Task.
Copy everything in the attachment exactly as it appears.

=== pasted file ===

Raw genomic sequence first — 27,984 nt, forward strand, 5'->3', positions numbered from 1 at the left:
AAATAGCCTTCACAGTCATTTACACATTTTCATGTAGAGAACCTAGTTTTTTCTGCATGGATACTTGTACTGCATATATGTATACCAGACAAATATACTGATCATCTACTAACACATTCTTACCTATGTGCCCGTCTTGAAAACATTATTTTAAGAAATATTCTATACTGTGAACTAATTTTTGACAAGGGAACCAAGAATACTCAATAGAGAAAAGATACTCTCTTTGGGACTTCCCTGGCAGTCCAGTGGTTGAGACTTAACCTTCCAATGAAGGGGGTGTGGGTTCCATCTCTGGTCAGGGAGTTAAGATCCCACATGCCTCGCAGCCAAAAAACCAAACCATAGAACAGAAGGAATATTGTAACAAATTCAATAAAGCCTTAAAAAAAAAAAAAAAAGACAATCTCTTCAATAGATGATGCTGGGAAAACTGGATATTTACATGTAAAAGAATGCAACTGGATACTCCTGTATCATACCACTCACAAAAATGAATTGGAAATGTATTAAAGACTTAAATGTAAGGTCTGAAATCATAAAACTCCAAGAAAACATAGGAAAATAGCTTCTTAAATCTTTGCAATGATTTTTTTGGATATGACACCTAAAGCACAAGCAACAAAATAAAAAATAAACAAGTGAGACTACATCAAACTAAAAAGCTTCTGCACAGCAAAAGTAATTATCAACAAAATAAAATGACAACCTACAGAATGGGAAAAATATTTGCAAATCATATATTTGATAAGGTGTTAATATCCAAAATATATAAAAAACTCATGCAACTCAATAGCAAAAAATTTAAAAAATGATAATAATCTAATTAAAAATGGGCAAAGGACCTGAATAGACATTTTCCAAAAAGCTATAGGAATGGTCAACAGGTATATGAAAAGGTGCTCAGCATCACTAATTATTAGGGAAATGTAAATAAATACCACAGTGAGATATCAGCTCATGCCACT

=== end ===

Raw genomic sequence first — 27,984 nt, forward strand, 5'->3', positions numbered from 1 at the left:
AAATAGCCTTCACAGTCATTTACACATTTTCATGTAGAGAACCTAGTTTTTTCTGCATGGATACTTGTACTGCATATATGTATACCAGACAAATATACTGATCATCTACTAACACATTCTTACCTATGTGCCCGTCTTGAAAACATTATTTTAAGAAATATTCTATACTGTGAACTAATTTTTGACAAGGGAACCAAGAATACTCAATAGAGAAAAGATACTCTCTTTGGGACTTCCCTGGCAGTCCAGTGGTTGAGACTTAACCTTCCAATGAAGGGGGTGTGGGTTCCATCTCTGGTCAGGGAGTTAAGATCCCACATGCCTCGCAGCCAAAAAACCAAACCATAGAACAGAAGGAATATTGTAACAAATTCAATAAAGCCTTAAAAAAAAAAAAAAAAGACAATCTCTTCAATAGATGATGCTGGGAAAACTGGATATTTACATGTAAAAGAATGCAACTGGATACTCCTGTATCATACCACTCACAAAAATGAATTGGAAATGTATTAAAGACTTAAATGTAAGGTCTGAAATCATAAAACTCCAAGAAAACATAGGAAAATAGCTTCTTAAATCTTTGCAATGATTTTTTTGGATATGACACCTAAAGCACAAGCAACAAAATAAAAAATAAACAAGTGAGACTACATCAAACTAAAAAGCTTCTGCACAGCAAAAGTAATTATCAACAAAATAAAATGACAACCTACAGAATGGGAAAAATATTTGCAAATCATATATTTGATAAGGTGTTAATATCCAAAATATATAAAAAACTCATGCAACTCAATAGCAAAAAATTTAAAAAATGATAATAATCTAATTAAAAATGGGCAAAGGACCTGAATAGACATTTTCCAAAAAGCTATAGGAATGGTCAACAGGTATATGAAAAGGTGCTCAGCATCACTAATTATTAGGGAAATGTAAATAAATACCACAGTGAGATATCAGCTCATGCCACT